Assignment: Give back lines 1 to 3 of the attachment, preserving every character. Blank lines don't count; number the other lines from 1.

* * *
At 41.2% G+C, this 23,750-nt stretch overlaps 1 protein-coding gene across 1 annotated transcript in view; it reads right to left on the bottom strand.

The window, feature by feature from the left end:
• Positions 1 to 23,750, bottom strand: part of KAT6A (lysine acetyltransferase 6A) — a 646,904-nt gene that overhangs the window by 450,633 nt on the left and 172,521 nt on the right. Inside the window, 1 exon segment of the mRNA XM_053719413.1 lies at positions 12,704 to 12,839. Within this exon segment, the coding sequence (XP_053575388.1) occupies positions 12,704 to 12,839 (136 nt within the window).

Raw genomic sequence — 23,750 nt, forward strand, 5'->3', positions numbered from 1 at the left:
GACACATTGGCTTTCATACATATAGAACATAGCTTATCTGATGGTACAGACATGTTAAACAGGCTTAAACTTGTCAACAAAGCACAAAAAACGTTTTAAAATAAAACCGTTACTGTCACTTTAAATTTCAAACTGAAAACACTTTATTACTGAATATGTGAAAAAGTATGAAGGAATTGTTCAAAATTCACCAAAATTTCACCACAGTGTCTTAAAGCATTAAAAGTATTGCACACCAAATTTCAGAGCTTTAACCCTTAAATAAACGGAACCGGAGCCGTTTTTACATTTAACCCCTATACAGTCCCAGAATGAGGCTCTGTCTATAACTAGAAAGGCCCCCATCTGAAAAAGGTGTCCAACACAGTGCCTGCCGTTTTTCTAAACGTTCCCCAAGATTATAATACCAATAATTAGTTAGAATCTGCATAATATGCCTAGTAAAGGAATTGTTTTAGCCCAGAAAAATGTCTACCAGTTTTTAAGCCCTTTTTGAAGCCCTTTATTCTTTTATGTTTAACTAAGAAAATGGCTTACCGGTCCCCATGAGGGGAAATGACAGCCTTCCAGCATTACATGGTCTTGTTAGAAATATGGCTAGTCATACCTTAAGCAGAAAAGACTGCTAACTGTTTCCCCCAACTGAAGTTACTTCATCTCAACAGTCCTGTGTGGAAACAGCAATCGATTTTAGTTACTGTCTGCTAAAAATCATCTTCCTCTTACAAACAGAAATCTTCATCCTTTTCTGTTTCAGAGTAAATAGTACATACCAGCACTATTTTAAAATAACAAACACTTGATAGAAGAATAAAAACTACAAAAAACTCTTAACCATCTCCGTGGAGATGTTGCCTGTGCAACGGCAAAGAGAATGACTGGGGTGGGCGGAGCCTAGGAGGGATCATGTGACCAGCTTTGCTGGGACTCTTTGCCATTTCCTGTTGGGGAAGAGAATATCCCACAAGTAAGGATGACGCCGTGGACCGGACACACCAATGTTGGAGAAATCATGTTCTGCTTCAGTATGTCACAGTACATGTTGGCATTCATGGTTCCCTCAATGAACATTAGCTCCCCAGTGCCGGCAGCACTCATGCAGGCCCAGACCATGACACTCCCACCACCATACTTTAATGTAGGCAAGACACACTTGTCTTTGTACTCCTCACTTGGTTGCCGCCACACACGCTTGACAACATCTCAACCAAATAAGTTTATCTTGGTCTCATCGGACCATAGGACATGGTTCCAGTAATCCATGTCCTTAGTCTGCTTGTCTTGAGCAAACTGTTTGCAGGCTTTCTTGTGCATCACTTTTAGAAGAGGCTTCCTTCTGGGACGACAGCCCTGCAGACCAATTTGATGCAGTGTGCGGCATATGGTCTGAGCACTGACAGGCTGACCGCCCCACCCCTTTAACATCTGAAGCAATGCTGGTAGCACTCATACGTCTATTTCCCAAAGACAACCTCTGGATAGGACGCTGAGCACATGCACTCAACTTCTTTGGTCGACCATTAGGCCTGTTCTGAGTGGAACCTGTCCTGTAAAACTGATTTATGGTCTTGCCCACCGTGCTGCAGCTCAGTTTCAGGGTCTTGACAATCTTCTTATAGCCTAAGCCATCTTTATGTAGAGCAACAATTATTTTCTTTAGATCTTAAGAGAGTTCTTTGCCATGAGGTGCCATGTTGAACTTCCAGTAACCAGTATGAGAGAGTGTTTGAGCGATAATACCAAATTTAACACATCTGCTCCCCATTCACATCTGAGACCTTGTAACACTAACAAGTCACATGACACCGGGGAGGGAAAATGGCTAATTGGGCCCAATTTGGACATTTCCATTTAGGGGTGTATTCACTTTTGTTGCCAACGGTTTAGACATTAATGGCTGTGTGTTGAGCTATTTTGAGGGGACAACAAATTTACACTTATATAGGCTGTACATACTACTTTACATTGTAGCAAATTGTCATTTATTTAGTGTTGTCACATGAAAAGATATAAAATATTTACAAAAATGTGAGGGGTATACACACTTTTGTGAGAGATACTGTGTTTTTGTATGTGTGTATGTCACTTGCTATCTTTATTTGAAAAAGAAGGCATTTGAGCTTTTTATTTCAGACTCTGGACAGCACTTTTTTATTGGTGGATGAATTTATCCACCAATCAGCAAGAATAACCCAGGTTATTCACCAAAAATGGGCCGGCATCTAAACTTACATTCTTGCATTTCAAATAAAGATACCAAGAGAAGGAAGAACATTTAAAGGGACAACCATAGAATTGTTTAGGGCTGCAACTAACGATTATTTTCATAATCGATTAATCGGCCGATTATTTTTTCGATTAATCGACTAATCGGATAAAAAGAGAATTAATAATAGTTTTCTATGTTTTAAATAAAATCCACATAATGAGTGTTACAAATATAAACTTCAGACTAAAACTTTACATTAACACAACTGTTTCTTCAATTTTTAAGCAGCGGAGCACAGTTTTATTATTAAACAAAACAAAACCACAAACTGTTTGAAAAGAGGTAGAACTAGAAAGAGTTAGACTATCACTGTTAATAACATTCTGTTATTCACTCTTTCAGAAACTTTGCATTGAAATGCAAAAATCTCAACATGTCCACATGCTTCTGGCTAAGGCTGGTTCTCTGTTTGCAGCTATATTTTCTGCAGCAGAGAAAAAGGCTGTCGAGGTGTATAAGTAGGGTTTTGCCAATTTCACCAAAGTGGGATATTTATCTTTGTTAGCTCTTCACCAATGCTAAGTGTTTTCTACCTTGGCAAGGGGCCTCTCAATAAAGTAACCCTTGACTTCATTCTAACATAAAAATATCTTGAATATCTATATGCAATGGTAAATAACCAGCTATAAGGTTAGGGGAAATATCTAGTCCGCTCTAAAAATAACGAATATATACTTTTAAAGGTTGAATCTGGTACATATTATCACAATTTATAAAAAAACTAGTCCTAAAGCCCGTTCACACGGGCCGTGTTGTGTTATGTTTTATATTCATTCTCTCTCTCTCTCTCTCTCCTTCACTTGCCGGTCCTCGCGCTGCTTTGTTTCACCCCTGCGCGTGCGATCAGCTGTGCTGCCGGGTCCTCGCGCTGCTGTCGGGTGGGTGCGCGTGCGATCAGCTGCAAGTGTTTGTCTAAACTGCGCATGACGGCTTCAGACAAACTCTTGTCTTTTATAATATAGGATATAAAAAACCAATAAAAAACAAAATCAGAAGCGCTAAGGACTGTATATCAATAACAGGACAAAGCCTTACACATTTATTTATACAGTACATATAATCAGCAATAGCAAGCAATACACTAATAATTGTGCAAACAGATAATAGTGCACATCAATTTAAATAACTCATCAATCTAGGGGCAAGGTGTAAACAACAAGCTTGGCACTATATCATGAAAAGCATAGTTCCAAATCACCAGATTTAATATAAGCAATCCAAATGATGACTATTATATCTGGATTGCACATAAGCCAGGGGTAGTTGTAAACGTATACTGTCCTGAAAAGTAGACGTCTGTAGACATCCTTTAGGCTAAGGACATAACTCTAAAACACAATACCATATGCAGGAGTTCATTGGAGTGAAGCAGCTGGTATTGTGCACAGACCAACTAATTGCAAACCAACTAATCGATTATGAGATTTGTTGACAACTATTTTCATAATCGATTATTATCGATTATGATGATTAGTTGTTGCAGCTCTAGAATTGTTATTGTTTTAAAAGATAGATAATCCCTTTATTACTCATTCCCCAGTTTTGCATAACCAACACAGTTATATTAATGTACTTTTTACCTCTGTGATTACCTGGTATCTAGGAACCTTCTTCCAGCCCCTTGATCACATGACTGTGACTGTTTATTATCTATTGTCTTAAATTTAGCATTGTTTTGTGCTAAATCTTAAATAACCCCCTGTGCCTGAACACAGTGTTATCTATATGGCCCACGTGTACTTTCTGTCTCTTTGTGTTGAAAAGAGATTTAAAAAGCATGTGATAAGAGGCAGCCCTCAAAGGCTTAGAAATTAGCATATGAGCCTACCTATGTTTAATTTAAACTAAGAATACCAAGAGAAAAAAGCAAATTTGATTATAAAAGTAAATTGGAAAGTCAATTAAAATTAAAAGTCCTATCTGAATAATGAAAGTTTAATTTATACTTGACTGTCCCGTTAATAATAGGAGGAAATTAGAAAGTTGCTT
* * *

At 41.2% G+C, this 23,750-nt stretch overlaps 1 protein-coding gene across 1 annotated transcript in view; it reads right to left on the bottom strand.

The window, feature by feature from the left end:
• Positions 1 to 23,750, bottom strand: part of KAT6A (lysine acetyltransferase 6A) — a 646,904-nt gene that overhangs the window by 450,633 nt on the left and 172,521 nt on the right. Inside the window, 1 exon segment of the mRNA XM_053719413.1 lies at positions 12,704 to 12,839. Within this exon segment, the coding sequence (XP_053575388.1) occupies positions 12,704 to 12,839 (136 nt within the window).